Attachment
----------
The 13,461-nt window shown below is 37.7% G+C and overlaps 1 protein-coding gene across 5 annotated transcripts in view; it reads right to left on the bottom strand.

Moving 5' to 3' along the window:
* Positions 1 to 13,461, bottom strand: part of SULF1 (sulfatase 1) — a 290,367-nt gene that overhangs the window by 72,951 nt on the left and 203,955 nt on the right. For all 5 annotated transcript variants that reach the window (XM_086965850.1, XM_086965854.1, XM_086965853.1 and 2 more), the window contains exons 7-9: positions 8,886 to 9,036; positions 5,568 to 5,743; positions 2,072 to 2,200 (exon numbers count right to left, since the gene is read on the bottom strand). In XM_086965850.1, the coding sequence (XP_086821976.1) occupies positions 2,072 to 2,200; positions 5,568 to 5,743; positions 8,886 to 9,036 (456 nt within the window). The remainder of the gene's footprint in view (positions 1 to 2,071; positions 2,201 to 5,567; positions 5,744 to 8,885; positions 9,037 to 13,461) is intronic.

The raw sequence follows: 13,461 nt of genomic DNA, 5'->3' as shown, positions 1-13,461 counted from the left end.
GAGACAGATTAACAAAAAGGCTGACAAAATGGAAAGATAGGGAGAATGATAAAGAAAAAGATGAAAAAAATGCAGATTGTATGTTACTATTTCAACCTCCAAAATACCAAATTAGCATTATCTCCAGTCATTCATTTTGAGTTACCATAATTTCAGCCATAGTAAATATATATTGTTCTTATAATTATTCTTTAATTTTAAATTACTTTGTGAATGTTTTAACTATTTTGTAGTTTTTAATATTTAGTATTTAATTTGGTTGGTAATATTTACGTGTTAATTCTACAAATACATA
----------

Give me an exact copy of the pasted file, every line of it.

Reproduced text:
The 13,461-nt window shown below is 37.7% G+C and overlaps 1 protein-coding gene across 5 annotated transcripts in view; it reads right to left on the bottom strand.

Moving 5' to 3' along the window:
* Positions 1 to 13,461, bottom strand: part of SULF1 (sulfatase 1) — a 290,367-nt gene that overhangs the window by 72,951 nt on the left and 203,955 nt on the right. For all 5 annotated transcript variants that reach the window (XM_086965850.1, XM_086965854.1, XM_086965853.1 and 2 more), the window contains exons 7-9: positions 8,886 to 9,036; positions 5,568 to 5,743; positions 2,072 to 2,200 (exon numbers count right to left, since the gene is read on the bottom strand). In XM_086965850.1, the coding sequence (XP_086821976.1) occupies positions 2,072 to 2,200; positions 5,568 to 5,743; positions 8,886 to 9,036 (456 nt within the window). The remainder of the gene's footprint in view (positions 1 to 2,071; positions 2,201 to 5,567; positions 5,744 to 8,885; positions 9,037 to 13,461) is intronic.

The raw sequence follows: 13,461 nt of genomic DNA, 5'->3' as shown, positions 1-13,461 counted from the left end.
GAGACAGATTAACAAAAAGGCTGACAAAATGGAAAGATAGGGAGAATGATAAAGAAAAAGATGAAAAAAATGCAGATTGTATGTTACTATTTCAACCTCCAAAATACCAAATTAGCATTATCTCCAGTCATTCATTTTGAGTTACCATAATTTCAGCCATAGTAAATATATATTGTTCTTATAATTATTCTTTAATTTTAAATTACTTTGTGAATGTTTTAACTATTTTGTAGTTTTTAATATTTAGTATTTAATTTGGTTGGTAATATTTACGTGTTAATTCTACAAATACATA